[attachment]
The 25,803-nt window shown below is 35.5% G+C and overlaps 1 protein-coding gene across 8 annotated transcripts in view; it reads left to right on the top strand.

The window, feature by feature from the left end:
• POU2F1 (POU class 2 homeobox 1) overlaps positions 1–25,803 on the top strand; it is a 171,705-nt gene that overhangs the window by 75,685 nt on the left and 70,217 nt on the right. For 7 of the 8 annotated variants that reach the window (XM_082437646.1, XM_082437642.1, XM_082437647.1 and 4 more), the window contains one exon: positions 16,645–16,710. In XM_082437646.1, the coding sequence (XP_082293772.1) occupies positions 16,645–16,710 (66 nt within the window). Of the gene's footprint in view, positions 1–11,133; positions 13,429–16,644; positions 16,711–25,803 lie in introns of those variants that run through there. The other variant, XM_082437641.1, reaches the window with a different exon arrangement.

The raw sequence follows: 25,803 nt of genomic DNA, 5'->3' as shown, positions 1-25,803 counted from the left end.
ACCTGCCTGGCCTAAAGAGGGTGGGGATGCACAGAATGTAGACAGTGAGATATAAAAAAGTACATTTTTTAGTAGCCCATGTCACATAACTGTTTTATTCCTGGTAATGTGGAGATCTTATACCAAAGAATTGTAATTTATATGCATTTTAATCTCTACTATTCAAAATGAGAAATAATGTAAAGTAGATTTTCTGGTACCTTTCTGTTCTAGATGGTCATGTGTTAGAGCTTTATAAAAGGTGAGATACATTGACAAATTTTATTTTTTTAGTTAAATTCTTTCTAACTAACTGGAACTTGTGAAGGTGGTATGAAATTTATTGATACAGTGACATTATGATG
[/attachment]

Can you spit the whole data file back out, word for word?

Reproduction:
The 25,803-nt window shown below is 35.5% G+C and overlaps 1 protein-coding gene across 8 annotated transcripts in view; it reads left to right on the top strand.

The window, feature by feature from the left end:
• POU2F1 (POU class 2 homeobox 1) overlaps positions 1–25,803 on the top strand; it is a 171,705-nt gene that overhangs the window by 75,685 nt on the left and 70,217 nt on the right. For 7 of the 8 annotated variants that reach the window (XM_082437646.1, XM_082437642.1, XM_082437647.1 and 4 more), the window contains one exon: positions 16,645–16,710. In XM_082437646.1, the coding sequence (XP_082293772.1) occupies positions 16,645–16,710 (66 nt within the window). Of the gene's footprint in view, positions 1–11,133; positions 13,429–16,644; positions 16,711–25,803 lie in introns of those variants that run through there. The other variant, XM_082437641.1, reaches the window with a different exon arrangement.

The raw sequence follows: 25,803 nt of genomic DNA, 5'->3' as shown, positions 1-25,803 counted from the left end.
ACCTGCCTGGCCTAAAGAGGGTGGGGATGCACAGAATGTAGACAGTGAGATATAAAAAAGTACATTTTTTAGTAGCCCATGTCACATAACTGTTTTATTCCTGGTAATGTGGAGATCTTATACCAAAGAATTGTAATTTATATGCATTTTAATCTCTACTATTCAAAATGAGAAATAATGTAAAGTAGATTTTCTGGTACCTTTCTGTTCTAGATGGTCATGTGTTAGAGCTTTATAAAAGGTGAGATACATTGACAAATTTTATTTTTTTAGTTAAATTCTTTCTAACTAACTGGAACTTGTGAAGGTGGTATGAAATTTATTGATACAGTGACATTATGATG